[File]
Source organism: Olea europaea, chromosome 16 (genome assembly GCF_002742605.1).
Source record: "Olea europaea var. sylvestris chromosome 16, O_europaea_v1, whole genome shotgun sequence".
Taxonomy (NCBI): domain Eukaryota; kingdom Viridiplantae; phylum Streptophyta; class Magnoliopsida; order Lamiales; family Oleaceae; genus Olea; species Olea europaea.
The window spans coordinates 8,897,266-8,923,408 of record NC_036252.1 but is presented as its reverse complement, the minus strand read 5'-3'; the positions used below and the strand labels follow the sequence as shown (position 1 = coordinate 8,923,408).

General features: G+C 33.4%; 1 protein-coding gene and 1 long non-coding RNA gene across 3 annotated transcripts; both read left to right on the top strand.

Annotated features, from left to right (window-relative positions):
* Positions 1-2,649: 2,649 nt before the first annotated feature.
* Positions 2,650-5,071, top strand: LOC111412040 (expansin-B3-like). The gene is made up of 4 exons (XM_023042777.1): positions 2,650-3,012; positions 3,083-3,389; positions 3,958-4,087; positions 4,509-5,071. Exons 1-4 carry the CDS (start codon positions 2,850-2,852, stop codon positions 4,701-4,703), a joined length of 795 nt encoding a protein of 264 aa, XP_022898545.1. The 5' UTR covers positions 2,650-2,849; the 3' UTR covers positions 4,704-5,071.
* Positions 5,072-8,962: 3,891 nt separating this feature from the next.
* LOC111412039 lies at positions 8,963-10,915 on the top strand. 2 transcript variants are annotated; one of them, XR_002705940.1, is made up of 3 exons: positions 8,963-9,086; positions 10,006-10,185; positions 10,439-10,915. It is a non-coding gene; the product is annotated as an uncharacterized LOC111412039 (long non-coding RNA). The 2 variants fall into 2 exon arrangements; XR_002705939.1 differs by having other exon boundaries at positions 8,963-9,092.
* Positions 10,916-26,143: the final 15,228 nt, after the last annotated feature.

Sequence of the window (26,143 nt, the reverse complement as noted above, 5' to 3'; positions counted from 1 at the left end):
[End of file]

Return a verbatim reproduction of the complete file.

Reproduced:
Source organism: Olea europaea, chromosome 16 (genome assembly GCF_002742605.1).
Source record: "Olea europaea var. sylvestris chromosome 16, O_europaea_v1, whole genome shotgun sequence".
Taxonomy (NCBI): domain Eukaryota; kingdom Viridiplantae; phylum Streptophyta; class Magnoliopsida; order Lamiales; family Oleaceae; genus Olea; species Olea europaea.
The window spans coordinates 8,897,266-8,923,408 of record NC_036252.1 but is presented as its reverse complement, the minus strand read 5'-3'; the positions used below and the strand labels follow the sequence as shown (position 1 = coordinate 8,923,408).

General features: G+C 33.4%; 1 protein-coding gene and 1 long non-coding RNA gene across 3 annotated transcripts; both read left to right on the top strand.

Annotated features, from left to right (window-relative positions):
* Positions 1-2,649: 2,649 nt before the first annotated feature.
* Positions 2,650-5,071, top strand: LOC111412040 (expansin-B3-like). The gene is made up of 4 exons (XM_023042777.1): positions 2,650-3,012; positions 3,083-3,389; positions 3,958-4,087; positions 4,509-5,071. Exons 1-4 carry the CDS (start codon positions 2,850-2,852, stop codon positions 4,701-4,703), a joined length of 795 nt encoding a protein of 264 aa, XP_022898545.1. The 5' UTR covers positions 2,650-2,849; the 3' UTR covers positions 4,704-5,071.
* Positions 5,072-8,962: 3,891 nt separating this feature from the next.
* LOC111412039 lies at positions 8,963-10,915 on the top strand. 2 transcript variants are annotated; one of them, XR_002705940.1, is made up of 3 exons: positions 8,963-9,086; positions 10,006-10,185; positions 10,439-10,915. It is a non-coding gene; the product is annotated as an uncharacterized LOC111412039 (long non-coding RNA). The 2 variants fall into 2 exon arrangements; XR_002705939.1 differs by having other exon boundaries at positions 8,963-9,092.
* Positions 10,916-26,143: the final 15,228 nt, after the last annotated feature.

Sequence of the window (26,143 nt, the reverse complement as noted above, 5' to 3'; positions counted from 1 at the left end):